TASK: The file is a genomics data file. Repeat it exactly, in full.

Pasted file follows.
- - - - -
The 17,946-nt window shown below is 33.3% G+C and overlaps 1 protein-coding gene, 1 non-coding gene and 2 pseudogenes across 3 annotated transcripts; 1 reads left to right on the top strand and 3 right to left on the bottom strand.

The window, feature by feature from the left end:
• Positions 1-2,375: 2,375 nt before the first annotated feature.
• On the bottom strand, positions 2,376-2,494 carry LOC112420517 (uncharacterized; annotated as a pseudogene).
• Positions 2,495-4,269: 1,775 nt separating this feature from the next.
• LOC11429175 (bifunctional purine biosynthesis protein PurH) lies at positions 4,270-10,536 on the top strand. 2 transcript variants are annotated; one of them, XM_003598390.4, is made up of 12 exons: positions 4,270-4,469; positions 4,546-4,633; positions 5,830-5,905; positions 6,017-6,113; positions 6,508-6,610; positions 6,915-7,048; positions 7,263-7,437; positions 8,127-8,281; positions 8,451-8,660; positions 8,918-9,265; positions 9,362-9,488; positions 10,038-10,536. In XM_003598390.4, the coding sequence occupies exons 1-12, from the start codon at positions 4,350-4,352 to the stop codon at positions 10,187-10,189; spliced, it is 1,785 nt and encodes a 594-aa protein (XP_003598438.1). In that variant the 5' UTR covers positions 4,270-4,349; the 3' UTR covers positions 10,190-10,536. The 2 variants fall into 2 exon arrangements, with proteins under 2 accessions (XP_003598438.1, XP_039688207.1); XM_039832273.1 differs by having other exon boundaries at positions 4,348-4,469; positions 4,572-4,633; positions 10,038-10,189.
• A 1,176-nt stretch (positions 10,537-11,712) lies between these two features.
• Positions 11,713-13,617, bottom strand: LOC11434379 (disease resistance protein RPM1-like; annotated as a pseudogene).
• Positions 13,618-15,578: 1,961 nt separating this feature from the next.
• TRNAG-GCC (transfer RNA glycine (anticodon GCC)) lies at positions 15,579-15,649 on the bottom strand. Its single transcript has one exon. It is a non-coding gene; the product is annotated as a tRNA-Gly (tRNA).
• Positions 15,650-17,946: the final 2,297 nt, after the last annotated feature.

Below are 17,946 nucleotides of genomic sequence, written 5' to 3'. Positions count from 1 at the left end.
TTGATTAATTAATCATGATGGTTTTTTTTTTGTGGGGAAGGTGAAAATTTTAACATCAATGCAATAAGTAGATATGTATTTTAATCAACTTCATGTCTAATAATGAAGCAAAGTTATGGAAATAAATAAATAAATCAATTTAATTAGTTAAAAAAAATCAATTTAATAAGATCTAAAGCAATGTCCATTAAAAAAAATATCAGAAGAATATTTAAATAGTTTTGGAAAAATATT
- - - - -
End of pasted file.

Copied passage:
The 17,946-nt window shown below is 33.3% G+C and overlaps 1 protein-coding gene, 1 non-coding gene and 2 pseudogenes across 3 annotated transcripts; 1 reads left to right on the top strand and 3 right to left on the bottom strand.

The window, feature by feature from the left end:
• Positions 1-2,375: 2,375 nt before the first annotated feature.
• On the bottom strand, positions 2,376-2,494 carry LOC112420517 (uncharacterized; annotated as a pseudogene).
• Positions 2,495-4,269: 1,775 nt separating this feature from the next.
• LOC11429175 (bifunctional purine biosynthesis protein PurH) lies at positions 4,270-10,536 on the top strand. 2 transcript variants are annotated; one of them, XM_003598390.4, is made up of 12 exons: positions 4,270-4,469; positions 4,546-4,633; positions 5,830-5,905; positions 6,017-6,113; positions 6,508-6,610; positions 6,915-7,048; positions 7,263-7,437; positions 8,127-8,281; positions 8,451-8,660; positions 8,918-9,265; positions 9,362-9,488; positions 10,038-10,536. In XM_003598390.4, the coding sequence occupies exons 1-12, from the start codon at positions 4,350-4,352 to the stop codon at positions 10,187-10,189; spliced, it is 1,785 nt and encodes a 594-aa protein (XP_003598438.1). In that variant the 5' UTR covers positions 4,270-4,349; the 3' UTR covers positions 10,190-10,536. The 2 variants fall into 2 exon arrangements, with proteins under 2 accessions (XP_003598438.1, XP_039688207.1); XM_039832273.1 differs by having other exon boundaries at positions 4,348-4,469; positions 4,572-4,633; positions 10,038-10,189.
• A 1,176-nt stretch (positions 10,537-11,712) lies between these two features.
• Positions 11,713-13,617, bottom strand: LOC11434379 (disease resistance protein RPM1-like; annotated as a pseudogene).
• Positions 13,618-15,578: 1,961 nt separating this feature from the next.
• TRNAG-GCC (transfer RNA glycine (anticodon GCC)) lies at positions 15,579-15,649 on the bottom strand. Its single transcript has one exon. It is a non-coding gene; the product is annotated as a tRNA-Gly (tRNA).
• Positions 15,650-17,946: the final 2,297 nt, after the last annotated feature.

Below are 17,946 nucleotides of genomic sequence, written 5' to 3'. Positions count from 1 at the left end.
TTGATTAATTAATCATGATGGTTTTTTTTTTGTGGGGAAGGTGAAAATTTTAACATCAATGCAATAAGTAGATATGTATTTTAATCAACTTCATGTCTAATAATGAAGCAAAGTTATGGAAATAAATAAATAAATCAATTTAATTAGTTAAAAAAAATCAATTTAATAAGATCTAAAGCAATGTCCATTAAAAAAAATATCAGAAGAATATTTAAATAGTTTTGGAAAAATATT